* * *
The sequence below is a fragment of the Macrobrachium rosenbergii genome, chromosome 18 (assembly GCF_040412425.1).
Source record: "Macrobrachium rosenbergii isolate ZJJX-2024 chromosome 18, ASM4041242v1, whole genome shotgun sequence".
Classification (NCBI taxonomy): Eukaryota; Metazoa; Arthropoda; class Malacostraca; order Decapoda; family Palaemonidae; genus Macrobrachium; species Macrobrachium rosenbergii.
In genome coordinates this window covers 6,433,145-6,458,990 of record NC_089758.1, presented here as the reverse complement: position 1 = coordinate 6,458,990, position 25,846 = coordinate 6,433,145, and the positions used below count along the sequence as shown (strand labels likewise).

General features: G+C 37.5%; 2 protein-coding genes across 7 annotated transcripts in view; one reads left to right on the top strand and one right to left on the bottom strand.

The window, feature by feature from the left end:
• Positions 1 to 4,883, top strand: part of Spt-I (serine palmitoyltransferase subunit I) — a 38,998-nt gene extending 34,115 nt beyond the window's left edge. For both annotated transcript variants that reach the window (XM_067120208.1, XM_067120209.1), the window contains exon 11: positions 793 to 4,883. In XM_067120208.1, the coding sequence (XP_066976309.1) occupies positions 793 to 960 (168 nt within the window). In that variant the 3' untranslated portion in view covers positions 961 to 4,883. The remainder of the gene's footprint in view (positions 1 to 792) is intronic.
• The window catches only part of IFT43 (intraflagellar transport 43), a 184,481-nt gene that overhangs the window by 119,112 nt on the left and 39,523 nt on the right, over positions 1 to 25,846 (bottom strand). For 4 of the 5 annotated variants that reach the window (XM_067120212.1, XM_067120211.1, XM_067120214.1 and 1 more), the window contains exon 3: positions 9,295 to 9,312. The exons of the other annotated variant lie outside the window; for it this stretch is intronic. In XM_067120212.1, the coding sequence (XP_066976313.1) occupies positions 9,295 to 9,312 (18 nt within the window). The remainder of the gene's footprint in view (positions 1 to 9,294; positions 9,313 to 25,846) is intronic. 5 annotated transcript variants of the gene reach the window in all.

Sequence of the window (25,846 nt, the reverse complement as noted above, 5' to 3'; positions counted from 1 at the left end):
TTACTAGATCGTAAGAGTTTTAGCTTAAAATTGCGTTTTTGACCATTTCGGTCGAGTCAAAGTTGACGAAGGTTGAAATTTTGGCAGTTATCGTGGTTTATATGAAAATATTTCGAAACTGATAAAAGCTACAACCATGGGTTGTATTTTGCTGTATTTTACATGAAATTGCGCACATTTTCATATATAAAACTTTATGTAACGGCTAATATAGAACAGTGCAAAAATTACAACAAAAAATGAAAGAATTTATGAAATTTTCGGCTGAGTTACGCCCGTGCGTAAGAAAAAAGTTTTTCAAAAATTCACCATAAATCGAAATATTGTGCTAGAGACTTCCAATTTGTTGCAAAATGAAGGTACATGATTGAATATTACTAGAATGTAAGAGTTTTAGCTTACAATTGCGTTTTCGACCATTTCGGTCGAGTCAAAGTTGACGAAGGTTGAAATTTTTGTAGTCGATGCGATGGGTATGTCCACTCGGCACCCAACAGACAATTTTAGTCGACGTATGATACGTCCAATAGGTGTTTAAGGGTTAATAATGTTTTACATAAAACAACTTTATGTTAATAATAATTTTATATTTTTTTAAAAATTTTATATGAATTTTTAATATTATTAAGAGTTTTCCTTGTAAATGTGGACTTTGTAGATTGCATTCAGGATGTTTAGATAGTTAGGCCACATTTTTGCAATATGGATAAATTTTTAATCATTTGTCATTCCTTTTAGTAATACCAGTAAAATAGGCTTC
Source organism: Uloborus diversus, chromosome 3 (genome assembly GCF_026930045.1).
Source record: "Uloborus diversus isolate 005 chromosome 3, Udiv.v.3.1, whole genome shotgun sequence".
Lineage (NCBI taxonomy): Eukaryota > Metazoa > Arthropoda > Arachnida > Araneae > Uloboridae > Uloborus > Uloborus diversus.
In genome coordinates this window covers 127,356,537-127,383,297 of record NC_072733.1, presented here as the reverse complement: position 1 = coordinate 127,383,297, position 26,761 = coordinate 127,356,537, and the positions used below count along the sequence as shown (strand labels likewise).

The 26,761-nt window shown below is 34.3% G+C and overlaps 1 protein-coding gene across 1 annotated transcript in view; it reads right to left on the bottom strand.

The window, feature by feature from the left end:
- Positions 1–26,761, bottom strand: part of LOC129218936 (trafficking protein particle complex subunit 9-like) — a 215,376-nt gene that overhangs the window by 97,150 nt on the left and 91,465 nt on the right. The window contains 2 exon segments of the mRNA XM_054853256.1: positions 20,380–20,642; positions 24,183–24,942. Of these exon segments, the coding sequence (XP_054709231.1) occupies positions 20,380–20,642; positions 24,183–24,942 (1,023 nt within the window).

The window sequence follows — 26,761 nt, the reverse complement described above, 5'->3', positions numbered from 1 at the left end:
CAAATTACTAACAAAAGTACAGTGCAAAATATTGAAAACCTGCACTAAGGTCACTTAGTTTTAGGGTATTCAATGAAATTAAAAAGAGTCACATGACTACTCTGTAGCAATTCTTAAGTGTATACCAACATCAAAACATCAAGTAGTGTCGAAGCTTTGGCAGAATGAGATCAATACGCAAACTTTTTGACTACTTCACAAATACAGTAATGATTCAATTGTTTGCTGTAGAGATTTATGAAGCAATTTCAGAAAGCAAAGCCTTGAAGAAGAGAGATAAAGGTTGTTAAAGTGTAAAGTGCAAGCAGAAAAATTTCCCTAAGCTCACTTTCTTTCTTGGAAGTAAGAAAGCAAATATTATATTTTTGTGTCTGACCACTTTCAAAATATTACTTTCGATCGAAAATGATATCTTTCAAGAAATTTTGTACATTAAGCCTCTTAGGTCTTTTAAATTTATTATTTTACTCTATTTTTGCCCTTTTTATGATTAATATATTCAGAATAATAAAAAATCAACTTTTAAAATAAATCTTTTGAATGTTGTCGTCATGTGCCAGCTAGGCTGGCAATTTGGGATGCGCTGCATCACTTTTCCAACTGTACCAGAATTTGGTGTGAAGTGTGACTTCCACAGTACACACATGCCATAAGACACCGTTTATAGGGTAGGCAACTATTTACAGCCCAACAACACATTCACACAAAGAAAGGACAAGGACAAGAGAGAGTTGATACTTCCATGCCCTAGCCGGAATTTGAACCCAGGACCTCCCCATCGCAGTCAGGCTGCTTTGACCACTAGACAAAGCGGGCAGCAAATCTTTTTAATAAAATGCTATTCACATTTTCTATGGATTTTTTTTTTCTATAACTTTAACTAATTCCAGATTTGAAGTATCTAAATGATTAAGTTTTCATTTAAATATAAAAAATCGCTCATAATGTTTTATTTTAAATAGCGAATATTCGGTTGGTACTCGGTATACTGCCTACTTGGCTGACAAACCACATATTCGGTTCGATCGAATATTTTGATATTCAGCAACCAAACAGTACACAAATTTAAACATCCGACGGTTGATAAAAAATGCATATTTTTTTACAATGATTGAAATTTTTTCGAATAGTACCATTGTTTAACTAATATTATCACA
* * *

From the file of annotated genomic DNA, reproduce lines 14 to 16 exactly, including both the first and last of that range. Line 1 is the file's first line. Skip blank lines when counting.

In genome coordinates this window covers 127,356,537-127,383,297 of record NC_072733.1, presented here as the reverse complement: position 1 = coordinate 127,383,297, position 26,761 = coordinate 127,356,537, and the positions used below count along the sequence as shown (strand labels likewise).

The 26,761-nt window shown below is 34.3% G+C and overlaps 1 protein-coding gene across 1 annotated transcript in view; it reads right to left on the bottom strand.

The window, feature by feature from the left end: